“We have become a boutique go-to innovations place for companies to come here and get their products developed,” said Joe, who calls himself “Joda” to his inventor brother Italo’s “Yoda.” “We can go from napkin sketch to functional robotic device, all in-house.”
The third way PPI makes money is through licensing. The company has formed a new arm, called T. Worx Ventures, whose goal is to own and license its inventions. That will be far more profitable than being hired to make widgets for someone else.
T. Worx, run by former Marine Carl Wallace, is in charge of scaling up several marketable products, the biggest of which is the “powered rail,” a super-efficient power pack that will attach to rifles, making life much easier — and safer — for soldiers.
T. Worx’s $8 million investment in the powered rail could bring it a return of many times that amount, according to the company.
“We were tooling along making other people’s stuff and making other people a lot of money,” Joe said. “But we decided to do it ourselves.”
Their father, machinist Jose Maria Travez, left Quito, Ecuador, and arrived in the United States in 1966 after being recruited for a job. Machinists, Joe said, were in short supply in the United States in the 1960s.
The family settled in the D.C. area. After Italo, 44, graduated from the University of Maryland at College Park in 1991, he was recruited by Honda and General Motors. Joe had graduated from Catholic University with a degree in architecture. He was working at Marriott International, designing and building hotels.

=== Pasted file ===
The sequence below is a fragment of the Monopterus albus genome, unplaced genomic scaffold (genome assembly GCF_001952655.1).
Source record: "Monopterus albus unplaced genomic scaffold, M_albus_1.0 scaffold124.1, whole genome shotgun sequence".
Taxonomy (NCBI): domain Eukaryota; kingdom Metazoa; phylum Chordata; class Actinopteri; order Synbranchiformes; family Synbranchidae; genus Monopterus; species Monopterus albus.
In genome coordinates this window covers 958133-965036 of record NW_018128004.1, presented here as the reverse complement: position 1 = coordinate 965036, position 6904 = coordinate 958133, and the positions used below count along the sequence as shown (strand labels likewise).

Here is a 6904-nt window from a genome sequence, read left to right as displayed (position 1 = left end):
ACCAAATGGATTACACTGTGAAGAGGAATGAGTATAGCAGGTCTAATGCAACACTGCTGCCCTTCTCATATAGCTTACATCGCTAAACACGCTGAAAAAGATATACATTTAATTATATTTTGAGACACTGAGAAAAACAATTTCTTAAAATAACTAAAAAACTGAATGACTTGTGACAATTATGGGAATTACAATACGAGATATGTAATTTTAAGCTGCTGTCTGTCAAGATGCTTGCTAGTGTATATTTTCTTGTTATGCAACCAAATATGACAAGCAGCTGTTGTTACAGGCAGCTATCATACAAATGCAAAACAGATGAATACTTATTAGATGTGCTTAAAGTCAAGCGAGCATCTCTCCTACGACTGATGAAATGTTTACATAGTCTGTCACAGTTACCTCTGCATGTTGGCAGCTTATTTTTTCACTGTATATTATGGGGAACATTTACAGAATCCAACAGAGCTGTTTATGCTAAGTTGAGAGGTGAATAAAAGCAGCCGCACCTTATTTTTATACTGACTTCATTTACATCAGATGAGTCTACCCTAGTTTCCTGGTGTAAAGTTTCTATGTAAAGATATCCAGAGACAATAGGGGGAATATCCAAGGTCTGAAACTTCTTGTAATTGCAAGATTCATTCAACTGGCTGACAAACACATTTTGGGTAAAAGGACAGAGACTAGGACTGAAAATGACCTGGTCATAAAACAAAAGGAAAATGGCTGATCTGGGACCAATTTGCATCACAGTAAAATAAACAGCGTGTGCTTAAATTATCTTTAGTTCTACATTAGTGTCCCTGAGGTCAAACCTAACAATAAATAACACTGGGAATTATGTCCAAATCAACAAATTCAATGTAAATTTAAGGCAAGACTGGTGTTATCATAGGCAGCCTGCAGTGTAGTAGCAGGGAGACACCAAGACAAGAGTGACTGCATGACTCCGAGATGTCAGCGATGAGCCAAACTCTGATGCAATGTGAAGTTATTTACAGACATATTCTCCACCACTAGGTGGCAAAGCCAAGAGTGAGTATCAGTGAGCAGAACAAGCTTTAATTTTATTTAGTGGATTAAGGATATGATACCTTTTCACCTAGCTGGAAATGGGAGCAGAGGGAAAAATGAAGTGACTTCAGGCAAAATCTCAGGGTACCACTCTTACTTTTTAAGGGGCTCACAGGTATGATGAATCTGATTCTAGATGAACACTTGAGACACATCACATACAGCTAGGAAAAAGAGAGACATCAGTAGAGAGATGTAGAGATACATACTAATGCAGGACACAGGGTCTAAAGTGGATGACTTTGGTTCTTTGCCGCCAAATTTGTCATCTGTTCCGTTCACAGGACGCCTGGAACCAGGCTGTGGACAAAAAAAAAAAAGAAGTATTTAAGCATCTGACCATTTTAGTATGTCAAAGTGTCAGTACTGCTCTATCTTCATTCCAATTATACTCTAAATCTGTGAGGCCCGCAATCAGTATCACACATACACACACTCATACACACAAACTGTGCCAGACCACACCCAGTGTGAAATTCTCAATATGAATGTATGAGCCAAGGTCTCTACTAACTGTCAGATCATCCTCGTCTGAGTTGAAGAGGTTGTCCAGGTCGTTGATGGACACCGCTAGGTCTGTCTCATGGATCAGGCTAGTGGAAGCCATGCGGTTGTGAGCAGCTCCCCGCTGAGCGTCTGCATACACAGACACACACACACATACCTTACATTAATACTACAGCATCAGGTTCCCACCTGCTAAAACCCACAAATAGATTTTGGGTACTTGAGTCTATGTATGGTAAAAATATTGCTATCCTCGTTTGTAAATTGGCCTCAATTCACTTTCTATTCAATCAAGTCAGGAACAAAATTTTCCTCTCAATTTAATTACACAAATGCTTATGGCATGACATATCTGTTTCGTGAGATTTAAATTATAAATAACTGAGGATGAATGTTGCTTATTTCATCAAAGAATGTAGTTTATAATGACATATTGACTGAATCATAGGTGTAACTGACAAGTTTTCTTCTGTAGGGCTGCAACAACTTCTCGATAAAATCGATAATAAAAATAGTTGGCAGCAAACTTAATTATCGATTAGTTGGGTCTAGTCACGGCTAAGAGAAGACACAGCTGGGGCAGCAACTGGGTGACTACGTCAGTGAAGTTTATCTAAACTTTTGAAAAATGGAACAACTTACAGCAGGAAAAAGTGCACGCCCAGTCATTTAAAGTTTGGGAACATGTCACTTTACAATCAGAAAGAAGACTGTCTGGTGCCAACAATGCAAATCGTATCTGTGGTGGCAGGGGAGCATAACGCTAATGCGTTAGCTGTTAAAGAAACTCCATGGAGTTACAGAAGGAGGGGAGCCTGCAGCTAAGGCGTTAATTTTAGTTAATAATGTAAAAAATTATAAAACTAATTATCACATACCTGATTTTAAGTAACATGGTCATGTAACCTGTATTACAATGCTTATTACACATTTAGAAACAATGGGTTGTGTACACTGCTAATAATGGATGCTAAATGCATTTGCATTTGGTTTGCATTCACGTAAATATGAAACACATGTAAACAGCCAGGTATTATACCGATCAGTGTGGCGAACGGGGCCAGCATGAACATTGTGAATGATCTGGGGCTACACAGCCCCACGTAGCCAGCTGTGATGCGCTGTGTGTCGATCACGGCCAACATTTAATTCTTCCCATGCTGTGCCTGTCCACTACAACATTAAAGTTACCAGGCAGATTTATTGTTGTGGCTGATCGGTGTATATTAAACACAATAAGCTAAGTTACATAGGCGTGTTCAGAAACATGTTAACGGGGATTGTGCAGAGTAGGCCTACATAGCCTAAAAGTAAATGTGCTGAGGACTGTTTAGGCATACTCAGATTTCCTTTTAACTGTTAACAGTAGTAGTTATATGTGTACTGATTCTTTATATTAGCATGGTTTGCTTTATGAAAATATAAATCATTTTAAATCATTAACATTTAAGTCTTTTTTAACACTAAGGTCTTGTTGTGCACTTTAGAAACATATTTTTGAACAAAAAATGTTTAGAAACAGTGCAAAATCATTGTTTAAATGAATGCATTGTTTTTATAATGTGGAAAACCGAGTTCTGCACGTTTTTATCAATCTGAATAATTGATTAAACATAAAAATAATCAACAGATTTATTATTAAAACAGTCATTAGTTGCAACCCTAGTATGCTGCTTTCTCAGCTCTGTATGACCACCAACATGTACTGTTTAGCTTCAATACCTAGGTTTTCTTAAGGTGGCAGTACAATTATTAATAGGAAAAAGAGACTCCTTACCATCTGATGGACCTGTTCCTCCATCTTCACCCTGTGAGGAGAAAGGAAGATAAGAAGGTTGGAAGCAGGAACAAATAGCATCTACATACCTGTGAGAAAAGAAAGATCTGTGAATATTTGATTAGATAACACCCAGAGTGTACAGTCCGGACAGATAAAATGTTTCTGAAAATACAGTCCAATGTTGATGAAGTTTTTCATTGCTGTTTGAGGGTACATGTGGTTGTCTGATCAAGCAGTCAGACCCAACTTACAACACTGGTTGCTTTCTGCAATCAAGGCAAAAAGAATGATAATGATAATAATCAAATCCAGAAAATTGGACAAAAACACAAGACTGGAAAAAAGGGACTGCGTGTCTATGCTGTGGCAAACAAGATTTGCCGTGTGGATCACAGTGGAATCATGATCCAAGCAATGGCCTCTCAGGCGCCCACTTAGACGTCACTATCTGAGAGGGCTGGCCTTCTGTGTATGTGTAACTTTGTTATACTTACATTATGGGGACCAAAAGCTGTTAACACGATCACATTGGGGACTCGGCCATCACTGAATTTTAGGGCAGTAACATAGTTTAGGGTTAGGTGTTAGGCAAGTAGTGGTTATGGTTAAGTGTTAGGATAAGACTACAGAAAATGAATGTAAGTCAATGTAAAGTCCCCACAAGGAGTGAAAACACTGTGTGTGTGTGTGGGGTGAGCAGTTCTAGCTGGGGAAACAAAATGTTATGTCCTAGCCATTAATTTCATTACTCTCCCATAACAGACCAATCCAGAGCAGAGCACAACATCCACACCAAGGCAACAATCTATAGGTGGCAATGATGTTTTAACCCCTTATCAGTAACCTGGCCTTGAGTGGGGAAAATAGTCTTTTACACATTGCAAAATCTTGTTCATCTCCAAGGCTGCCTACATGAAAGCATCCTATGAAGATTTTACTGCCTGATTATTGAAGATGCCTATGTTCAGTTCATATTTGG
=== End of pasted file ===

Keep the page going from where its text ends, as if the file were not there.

“My brother calls me and says, ‘I don’t want to work for Honda. I want to start a company,’ ” Joe said.
Joe mortgaged his house. Their father donated a couple of key manufacturing tools: a lathe and a milling machine. Italo pitched in $500 and came up with the Prototype Productions name.
They rented a small space in Rockville and started driving up and down Montgomery County’s Interstate 270 corridor, knocking on doors and asking if anyone needed a manufacturer.
PPI made $20,000 its first year. But that grew. The big breakthrough came in the mid-1990s, when HT Medical gave them a contract to create surgical simulation machines, so doctors could practice colonoscopies, endoscopies and vein harvesting without the blood and guts.
The company has 50 robotic manufacturing machines, half in Ashburn and half in Rockville. They bulked up in 2008, buying $5.8 million in machinery for defense contracts. They were celebrating several multi-year contracts worth $50 million a year when the financial crisis cut everything in half. PPI laid off 40 workers and lost money in 2009.
During our tour, Joe took me to a room and pointed at a box the size of two refrigerators. He called it a 3D laser printer. It’s too technical to get into, but he said the printer is the next advance in manufacturing.
“Many say America is losing its industrial base, which is true to some extent,” he said. “But in the future, we won’t worry about this because we will no longer manufacture things. We will print things. Laser centering is the next trillion-dollar industry.”